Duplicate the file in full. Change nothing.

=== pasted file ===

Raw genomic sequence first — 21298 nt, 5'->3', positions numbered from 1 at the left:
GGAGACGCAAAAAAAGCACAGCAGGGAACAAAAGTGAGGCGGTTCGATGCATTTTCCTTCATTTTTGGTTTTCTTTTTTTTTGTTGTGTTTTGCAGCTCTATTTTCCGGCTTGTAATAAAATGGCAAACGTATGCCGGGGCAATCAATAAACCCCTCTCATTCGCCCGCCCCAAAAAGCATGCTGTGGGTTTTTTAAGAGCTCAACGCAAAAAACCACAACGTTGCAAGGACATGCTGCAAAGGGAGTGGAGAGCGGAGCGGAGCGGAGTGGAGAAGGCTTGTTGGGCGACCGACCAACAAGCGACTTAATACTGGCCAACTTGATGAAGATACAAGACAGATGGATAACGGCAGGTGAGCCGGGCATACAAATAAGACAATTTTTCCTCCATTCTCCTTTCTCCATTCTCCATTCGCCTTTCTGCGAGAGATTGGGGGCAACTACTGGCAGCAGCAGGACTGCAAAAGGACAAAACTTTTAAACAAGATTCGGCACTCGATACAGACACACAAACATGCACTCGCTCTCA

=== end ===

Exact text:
Raw genomic sequence first — 21298 nt, 5'->3', positions numbered from 1 at the left:
GGAGACGCAAAAAAAGCACAGCAGGGAACAAAAGTGAGGCGGTTCGATGCATTTTCCTTCATTTTTGGTTTTCTTTTTTTTTGTTGTGTTTTGCAGCTCTATTTTCCGGCTTGTAATAAAATGGCAAACGTATGCCGGGGCAATCAATAAACCCCTCTCATTCGCCCGCCCCAAAAAGCATGCTGTGGGTTTTTTAAGAGCTCAACGCAAAAAACCACAACGTTGCAAGGACATGCTGCAAAGGGAGTGGAGAGCGGAGCGGAGCGGAGTGGAGAAGGCTTGTTGGGCGACCGACCAACAAGCGACTTAATACTGGCCAACTTGATGAAGATACAAGACAGATGGATAACGGCAGGTGAGCCGGGCATACAAATAAGACAATTTTTCCTCCATTCTCCTTTCTCCATTCTCCATTCGCCTTTCTGCGAGAGATTGGGGGCAACTACTGGCAGCAGCAGGACTGCAAAAGGACAAAACTTTTAAACAAGATTCGGCACTCGATACAGACACACAAACATGCACTCGCTCTCA